# Homework Help: Newtons 2nd law for non-rigid bodies

1. Apr 17, 2013

### aggie1293

I have a question pertaining to the motion of the center of mass (CM) of several connected bodies.

1. The problem statement, all variables and given/known data

Here is a picture of the set-up (green surfaces are stationary):

The mass of the spring is zero.
The mass of the disk is M1.
The mass of the bar is M2.

There is a pin reaction at the union of the bar and the disk, so the disk is free to rotate.

QUESTION: Will the disk touch the stationary wall at t>0?

2. Relevant equations
F=Ma

3. The attempt at a solution

I believe no, the reason being thus:

First of all, assume that the disk will remain in contact with the wall as it falls. This would force the center of mass of the bar to move to the right, as in the picture below.

Since the CM of the disk does not horizontally and the CM of the bar moves to the right, the CM of the entire system also moves to the right. This is impossible because there is no force pushing any part of the system to the right.

.

The orange arrows are the external forces acting on the body. Since there are no arrows pointing to the right (and the normal force can't be negative), there is no way for the CM of the system to move to the right.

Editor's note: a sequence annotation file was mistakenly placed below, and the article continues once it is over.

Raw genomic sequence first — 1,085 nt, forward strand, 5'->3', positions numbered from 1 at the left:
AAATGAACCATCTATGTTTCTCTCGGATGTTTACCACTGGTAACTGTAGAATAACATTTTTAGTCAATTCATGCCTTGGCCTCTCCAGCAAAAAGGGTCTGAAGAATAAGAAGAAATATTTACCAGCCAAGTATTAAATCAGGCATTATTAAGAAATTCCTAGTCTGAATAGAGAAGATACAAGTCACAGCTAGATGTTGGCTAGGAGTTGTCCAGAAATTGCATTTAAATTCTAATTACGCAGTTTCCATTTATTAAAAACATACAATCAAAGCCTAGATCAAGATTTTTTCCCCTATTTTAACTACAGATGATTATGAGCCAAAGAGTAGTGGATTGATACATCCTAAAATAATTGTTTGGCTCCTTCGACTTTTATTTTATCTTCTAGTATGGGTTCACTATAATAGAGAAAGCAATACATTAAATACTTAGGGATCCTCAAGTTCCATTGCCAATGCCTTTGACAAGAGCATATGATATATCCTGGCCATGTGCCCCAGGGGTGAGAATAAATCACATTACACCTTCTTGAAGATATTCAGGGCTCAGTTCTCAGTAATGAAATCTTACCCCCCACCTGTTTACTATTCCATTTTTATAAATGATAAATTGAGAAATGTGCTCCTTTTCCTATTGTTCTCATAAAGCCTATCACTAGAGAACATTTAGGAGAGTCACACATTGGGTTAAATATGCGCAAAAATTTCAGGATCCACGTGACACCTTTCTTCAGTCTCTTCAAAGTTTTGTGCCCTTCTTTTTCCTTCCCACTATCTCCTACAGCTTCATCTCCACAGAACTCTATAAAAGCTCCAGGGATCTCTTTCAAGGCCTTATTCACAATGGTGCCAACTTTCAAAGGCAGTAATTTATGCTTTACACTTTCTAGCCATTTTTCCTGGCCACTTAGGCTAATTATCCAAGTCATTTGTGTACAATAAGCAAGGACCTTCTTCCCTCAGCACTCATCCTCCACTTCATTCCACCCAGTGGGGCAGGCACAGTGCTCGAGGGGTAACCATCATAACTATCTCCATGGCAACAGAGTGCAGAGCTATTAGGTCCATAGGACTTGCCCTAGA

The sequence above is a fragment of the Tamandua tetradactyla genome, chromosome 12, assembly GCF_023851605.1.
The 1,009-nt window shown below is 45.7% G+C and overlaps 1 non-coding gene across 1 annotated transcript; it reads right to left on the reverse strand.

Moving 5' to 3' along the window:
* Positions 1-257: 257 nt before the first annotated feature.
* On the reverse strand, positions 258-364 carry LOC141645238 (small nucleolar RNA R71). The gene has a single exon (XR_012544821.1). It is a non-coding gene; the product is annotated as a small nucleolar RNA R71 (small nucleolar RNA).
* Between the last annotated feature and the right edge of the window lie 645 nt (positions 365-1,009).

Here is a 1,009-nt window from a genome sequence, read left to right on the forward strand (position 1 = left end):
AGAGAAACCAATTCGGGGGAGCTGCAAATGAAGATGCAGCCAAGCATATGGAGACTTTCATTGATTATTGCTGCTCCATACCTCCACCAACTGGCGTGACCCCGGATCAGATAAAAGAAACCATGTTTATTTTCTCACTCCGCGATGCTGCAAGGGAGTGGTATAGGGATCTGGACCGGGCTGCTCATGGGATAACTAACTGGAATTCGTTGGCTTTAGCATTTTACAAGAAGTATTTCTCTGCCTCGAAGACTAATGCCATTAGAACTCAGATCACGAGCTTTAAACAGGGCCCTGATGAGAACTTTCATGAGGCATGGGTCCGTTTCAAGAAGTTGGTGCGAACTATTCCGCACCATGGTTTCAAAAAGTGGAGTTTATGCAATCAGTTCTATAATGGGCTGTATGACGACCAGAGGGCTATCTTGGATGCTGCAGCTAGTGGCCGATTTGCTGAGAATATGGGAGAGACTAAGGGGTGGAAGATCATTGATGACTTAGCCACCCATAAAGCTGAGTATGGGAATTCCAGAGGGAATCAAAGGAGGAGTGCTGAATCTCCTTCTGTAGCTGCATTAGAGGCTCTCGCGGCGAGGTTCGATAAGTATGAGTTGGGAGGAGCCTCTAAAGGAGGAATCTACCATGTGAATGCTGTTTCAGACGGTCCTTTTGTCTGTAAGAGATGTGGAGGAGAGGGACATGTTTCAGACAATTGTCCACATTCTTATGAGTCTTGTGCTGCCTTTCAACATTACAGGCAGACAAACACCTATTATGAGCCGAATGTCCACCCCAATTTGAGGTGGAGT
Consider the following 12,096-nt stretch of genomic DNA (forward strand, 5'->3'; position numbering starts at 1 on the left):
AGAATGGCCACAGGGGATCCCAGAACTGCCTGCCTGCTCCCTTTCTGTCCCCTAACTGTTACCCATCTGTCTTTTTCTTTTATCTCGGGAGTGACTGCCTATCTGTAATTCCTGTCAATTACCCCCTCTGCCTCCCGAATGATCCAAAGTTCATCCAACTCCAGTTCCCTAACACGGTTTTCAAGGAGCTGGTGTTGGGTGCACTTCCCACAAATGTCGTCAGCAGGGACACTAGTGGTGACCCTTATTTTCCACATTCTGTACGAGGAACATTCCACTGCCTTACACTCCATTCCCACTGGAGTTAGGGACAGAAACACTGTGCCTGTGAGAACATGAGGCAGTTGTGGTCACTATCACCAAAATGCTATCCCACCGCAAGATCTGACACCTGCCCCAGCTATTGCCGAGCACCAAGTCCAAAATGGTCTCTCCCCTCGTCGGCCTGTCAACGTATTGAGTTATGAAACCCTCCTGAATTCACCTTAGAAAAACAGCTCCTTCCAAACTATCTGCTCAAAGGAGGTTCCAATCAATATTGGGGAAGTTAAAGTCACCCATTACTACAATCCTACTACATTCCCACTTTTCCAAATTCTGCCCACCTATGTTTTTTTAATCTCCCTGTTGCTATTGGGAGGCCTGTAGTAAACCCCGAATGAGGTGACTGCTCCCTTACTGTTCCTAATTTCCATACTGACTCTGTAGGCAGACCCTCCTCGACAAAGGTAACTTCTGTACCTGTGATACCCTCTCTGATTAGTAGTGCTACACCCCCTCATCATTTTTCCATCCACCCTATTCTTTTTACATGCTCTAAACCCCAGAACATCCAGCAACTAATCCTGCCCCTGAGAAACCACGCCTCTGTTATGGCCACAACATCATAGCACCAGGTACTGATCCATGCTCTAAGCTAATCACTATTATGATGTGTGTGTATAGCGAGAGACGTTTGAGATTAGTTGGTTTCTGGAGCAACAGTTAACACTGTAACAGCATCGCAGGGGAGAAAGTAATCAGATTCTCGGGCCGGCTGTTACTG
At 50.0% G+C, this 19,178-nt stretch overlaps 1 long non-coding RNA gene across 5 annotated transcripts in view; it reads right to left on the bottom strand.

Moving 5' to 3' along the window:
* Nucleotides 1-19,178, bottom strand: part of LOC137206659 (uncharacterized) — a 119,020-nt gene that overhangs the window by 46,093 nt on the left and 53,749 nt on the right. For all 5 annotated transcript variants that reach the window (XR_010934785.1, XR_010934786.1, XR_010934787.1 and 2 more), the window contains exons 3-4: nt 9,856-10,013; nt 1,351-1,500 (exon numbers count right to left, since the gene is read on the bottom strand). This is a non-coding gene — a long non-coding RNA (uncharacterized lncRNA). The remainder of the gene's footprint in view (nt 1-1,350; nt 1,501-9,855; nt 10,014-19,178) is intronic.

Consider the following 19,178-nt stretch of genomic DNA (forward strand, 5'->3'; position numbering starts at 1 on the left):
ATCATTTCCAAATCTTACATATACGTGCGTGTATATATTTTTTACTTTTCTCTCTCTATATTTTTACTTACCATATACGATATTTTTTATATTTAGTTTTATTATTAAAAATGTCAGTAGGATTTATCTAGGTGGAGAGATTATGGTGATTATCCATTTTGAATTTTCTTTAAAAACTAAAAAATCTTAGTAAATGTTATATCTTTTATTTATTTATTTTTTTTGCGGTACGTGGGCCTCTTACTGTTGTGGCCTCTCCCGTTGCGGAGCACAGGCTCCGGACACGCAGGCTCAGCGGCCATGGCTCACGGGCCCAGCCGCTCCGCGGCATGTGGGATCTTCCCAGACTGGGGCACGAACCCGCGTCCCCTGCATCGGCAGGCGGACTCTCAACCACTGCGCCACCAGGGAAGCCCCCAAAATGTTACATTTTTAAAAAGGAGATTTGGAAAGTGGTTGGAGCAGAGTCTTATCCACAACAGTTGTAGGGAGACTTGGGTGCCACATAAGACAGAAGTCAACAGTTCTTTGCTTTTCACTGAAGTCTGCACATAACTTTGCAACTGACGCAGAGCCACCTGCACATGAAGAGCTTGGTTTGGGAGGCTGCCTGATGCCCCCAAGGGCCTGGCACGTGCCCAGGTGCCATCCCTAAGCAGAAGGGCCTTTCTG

Therefore, the assumption that the disk will remain on the wall is wrong. The disk will swing out as the reaction force of the bar resisting a change in it's inertia pushes it to the left.

The reason I am asking this is because my professor and TA are adamant that the disk will roll down the surface of the wall. They say that Newton's second law is only applicable to rigid bodies.

Am I missing something here?

Last edited: Apr 17, 2013
2. Apr 17, 2013

### aggie1293

More concisely stated, the question is this:

Does Newton's second law apply to a system of rigid bodies?

3. Apr 17, 2013

### Staff: Mentor

Of course it does. The net force on a system of bodies, rigid or not, determines the acceleration of the center of mass of the system. (Did your professor really say that it doesn't apply?)

Your reasoning above looks good to me.